Best Actress (2000)
Beverly May, Mrs. Klein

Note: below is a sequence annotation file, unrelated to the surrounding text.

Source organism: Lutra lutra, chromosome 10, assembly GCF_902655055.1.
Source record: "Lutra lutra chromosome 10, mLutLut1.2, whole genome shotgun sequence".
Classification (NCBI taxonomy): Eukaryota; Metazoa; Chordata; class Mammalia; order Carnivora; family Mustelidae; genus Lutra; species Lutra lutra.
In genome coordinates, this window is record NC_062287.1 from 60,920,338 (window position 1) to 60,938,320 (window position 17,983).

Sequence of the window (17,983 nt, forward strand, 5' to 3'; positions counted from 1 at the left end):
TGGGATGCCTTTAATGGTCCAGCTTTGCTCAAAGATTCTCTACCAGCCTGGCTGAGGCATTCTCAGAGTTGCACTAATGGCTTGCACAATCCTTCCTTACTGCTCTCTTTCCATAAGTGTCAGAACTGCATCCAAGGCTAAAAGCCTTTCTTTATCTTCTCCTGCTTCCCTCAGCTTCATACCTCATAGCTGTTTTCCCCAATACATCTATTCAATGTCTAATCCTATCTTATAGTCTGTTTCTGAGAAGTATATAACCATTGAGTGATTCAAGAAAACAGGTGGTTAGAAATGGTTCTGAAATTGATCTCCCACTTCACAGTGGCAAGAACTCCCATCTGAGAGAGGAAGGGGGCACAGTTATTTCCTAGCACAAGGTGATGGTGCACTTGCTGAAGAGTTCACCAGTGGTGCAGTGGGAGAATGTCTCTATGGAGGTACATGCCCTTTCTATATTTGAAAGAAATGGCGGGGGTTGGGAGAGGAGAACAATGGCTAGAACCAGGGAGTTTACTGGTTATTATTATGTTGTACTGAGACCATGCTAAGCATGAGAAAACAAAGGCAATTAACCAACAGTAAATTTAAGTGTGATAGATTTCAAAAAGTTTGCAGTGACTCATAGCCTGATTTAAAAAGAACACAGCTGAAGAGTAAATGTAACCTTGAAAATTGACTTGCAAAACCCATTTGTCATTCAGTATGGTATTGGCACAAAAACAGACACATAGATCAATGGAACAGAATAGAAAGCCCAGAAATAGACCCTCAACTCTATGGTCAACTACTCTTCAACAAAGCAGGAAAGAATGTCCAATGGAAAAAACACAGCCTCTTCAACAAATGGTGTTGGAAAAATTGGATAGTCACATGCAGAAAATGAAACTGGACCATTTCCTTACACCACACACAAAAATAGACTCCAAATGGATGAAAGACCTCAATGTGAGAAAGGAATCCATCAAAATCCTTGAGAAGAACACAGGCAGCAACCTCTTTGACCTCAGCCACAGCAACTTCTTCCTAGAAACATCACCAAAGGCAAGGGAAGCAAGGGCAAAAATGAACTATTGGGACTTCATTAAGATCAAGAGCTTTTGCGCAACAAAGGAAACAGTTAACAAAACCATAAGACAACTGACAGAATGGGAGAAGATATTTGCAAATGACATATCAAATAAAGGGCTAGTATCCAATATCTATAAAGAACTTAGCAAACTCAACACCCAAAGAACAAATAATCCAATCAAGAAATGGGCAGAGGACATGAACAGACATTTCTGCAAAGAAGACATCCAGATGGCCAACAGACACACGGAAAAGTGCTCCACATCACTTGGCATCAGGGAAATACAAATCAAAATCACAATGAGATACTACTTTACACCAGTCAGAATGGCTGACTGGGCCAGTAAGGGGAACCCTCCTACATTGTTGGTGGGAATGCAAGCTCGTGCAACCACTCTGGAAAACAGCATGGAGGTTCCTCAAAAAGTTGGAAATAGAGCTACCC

We must admit a certain bias toward neurotically flamboyant actors--not the Sarah Bernhardts and John Barrymores of yore, who took theatrical polish and scrubbed themselves till they bled with the effort of universalizing tragedy in ridiculous booming voices. We speak of those who have taken the so-called Stanislavskian Method of psychological detail and self-exploration and turned it into a parade of confessional tics and alienated affectations. But then we watch a consummate professional who needn't gesticulate eccentrically or break the dialogue into chewable staccato chunks, someone who can create wholly different characters without the birth pains that plague more stylized performers, and we are reminded that minimalism has its rewards too. Beverly May, an Obie-winning veteran of many Broadway and off-Broadway productions and a former member of Adrian Hall's ensemble at the Dallas Theater Center, seems at once calmer and more passionate than virtually everyone else with whom she shares a stage. She would have been an easy choice for the title role of Mrs. Klein, the story of imperious Austrian psychoanalyst Melanie Klein, who fought private and professional wars with her degreed daughter and who may have driven her son to suicide. This Melanie Klein manqué disturbed, disgusted, and touched us without Beverly May once revealing the actor's agenda. That's the most sublime illusion theater can create. If you're thinking that our selection of Susan Sargeant's Wingspan Theatre is exclusively because of May's performance in Mrs. Klein and in Grace & Glorie (when she played an illiterate Appalachian woman), you are partially right--except that Sargeant is no slouch as an artist herself. The best show at the Festival of Independent Theatres, Only Me, was Wingspan's. Sargeant has a knack for picking material for all-female shows whose shelf life isn't limited by its own doctrinaire concerns, such as The Last Flapper, her smashing one-woman show about Zelda Fitzgerald. Political art can be powerful, as the poet James Merrill once observed, but once another cause comes along, the words begin to smell like they're rotting. We hope Sargeant and May continue their association in the future.